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Figure 8: The individual CR cells in the barrel cortex recognize odor and whisker input signals by coding their distinct activity patterns. (A–C) Present the data from neuron pairs and (D–F) show the data from astrocyte-pairs. (A) Shows temporal patterns from CR neurons in response to WS (right-top panel) and OS (right-bottom one) from an experiment, in which the responses of 27 neurons to WS and OS (red dash-line boxes) are presented in left panel. Calibration bars are 35% changes and 20 s. Each pixel in matrices denotes the peak value of correlation coefficient for a pair of cells. Dark-red pixels show the best cross-correlation (synchrony), or vice versa. (B) Illustrates correlation coefficients (CC) for OS vs. CC for WS in this example. A dash-line in 45° denotes equal values in CC for OS vs. CC for WS. The different activity synchronies are seen among most neuron pairs in response to WS and OS. (C) Shows statistical comparisons in CC peak values for the neurons in response to WS and OS from this experiment (left panel; p < 0.001, n = 27; paired t-test), and those for the neurons in response to WS and OS from five experiments (right; p < 0.001, n = 103; paired t-test). (D) Shows temporal patterns from CR astrocytes in response to WS (right-top panel) and OS (right-bottom) from an experiment, in which the responses of the astrocytes to WS and OS are showed in left panel. Calibration bars are 20% changes and 20 s. (E) Shows CC for OS vs. CC for WS in this example. Dash-line in 45° indicates equal values in CC for OS vs. CC for WS, indicating the different activity synchrony among most astrocyte pairs in response to WS and OS. (F) Illustrates statistical comparisons in CC peak values for the astrocytes in response to WS and OS from this experiment (left panel; p = 0.35, n = 7; paired t-test), and those for the astrocytes in response to WS and OS from five experiments (right; p = 0.1, n = 17; paired t-test). ***p < 0.001.
Mentions: Figure 8 illustrates the temporal patterns of CR neurons and astrocytes in response to WS and OS. Each pixel in the matrices presents peak cross-correlation for a pair of neurons (right panels in Figure 8A) or a pair of astrocytes (right panels in Figure 8D) in response to WS (top) and OS (bottom) from an experiment. Dark-red pixels denote the best cross-correlation, or vice versa. The plot in Figure 8B shows correlation coefficients (CC) for responding to OS vs. CC to WS, indicating that the most neuron pairs possess different activity synchronies in response to WS and OS. Correlation coefficients for CR neurons (n = 27) from a mouse are 0.5 ± 0.036 in response to WS and 0.36 ± 0.03 to OS (left panel in Figure 8C; p < 0.0001; paired t-test) from the experiment in Figures 8A,B. Correlation coefficients for CR neurons (n = 103) from five mice are 0.43 ± 0.026 in response to WS and 0.35 ± 0.037 to OS (right panel in Figure 8C; p < 0.0001; paired t-test). Figure 8F illustrates correlation coefficients for CR astrocytes in response to WS (0.41 ± 0.28) and to OS (0.28 ± 0.18, p = 0.1; paired t-test; right panel) from five mice. The results support a hypothesis that CR neurons recognize the whisker and odor signals by synchronizing their activities.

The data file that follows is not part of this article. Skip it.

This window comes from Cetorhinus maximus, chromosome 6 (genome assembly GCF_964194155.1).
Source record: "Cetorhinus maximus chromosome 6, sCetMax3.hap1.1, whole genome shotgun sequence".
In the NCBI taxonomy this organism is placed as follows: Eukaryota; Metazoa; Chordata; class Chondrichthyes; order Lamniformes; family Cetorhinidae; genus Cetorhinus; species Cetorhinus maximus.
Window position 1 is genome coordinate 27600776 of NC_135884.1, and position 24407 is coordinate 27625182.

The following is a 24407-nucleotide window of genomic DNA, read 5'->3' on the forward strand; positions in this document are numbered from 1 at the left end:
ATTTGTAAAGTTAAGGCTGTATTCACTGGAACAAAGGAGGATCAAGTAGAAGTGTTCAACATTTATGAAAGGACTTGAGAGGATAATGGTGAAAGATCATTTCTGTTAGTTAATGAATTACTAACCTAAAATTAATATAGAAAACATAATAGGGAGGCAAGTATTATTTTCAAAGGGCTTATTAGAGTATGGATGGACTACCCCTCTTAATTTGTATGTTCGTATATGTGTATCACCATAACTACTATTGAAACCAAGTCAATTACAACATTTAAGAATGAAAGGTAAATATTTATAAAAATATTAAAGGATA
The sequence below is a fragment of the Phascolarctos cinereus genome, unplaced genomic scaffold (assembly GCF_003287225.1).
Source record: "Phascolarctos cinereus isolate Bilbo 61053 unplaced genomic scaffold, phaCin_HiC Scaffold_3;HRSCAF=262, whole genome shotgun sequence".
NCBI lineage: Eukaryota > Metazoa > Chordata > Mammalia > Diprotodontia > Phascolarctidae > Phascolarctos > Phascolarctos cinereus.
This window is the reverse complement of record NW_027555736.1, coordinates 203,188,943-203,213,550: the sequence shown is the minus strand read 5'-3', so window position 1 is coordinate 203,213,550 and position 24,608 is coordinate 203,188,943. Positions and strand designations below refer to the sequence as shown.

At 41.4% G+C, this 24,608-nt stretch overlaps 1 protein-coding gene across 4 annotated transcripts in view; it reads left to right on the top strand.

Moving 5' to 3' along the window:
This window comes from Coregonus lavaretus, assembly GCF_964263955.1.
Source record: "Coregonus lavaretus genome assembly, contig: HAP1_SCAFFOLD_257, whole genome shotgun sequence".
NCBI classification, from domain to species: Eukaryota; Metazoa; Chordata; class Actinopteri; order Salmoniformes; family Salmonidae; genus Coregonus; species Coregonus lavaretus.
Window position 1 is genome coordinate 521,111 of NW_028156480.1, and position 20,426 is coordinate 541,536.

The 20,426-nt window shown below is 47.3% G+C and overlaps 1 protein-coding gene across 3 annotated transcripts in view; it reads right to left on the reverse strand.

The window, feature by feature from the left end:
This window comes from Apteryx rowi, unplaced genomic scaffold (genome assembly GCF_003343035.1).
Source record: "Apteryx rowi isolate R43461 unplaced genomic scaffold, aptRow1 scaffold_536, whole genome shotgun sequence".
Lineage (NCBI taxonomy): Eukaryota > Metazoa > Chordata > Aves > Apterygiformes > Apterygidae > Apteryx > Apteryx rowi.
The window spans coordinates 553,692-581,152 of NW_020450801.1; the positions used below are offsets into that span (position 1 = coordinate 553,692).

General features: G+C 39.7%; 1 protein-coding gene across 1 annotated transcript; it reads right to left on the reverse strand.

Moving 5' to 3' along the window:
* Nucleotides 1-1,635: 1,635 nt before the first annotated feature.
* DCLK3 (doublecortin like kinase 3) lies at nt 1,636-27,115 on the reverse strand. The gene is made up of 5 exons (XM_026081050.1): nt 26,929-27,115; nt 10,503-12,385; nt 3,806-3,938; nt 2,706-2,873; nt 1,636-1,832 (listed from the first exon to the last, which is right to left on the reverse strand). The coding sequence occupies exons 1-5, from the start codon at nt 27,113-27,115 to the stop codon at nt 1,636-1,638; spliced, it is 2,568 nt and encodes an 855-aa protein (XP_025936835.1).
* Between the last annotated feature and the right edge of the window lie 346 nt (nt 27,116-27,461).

Bottom Line: How the neurons are recruited as associative memory cells to encode multiple input signals for their associated storage and distinguishable retrieval remains unclear.After associative learning, the neurons and astrocytes in the sensory cortices are able to store the newly learnt signal (cross-modal memory) besides the innate signal (native-modal memory).Such associative memory cells distinguish the differences of these signals by programming different codes and signify the historical associations of these signals by similar codes in information retrievals.

View Article: PubMed Central - PubMed

Affiliation: State Key Lab of Brain and Cognitive Science, Institute of Biophysics, Chinese Academy of Sciences Beijing, China.

ABSTRACT
Associative learning and memory are essential to logical thinking and cognition. How the neurons are recruited as associative memory cells to encode multiple input signals for their associated storage and distinguishable retrieval remains unclear. We studied this issue in the barrel cortex by in vivo two-photon calcium imaging, electrophysiology, and neural tracing in our mouse model that the simultaneous whisker and olfaction stimulations led to odorant-induced whisker motion. After this cross-modal reflex arose, the barrel and piriform cortices connected. More than 40% of barrel cortical neurons became to encode odor signal alongside whisker signal. Some of these neurons expressed distinct activity patterns in response to acquired odor signal and innate whisker signal, and others encoded similar pattern in response to these signals. In the meantime, certain barrel cortical astrocytes encoded odorant and whisker signals. After associative learning, the neurons and astrocytes in the sensory cortices are able to store the newly learnt signal (cross-modal memory) besides the innate signal (native-modal memory). Such associative memory cells distinguish the differences of these signals by programming different codes and signify the historical associations of these signals by similar codes in information retrievals.

No MeSH data available.


Related in: MedlinePlus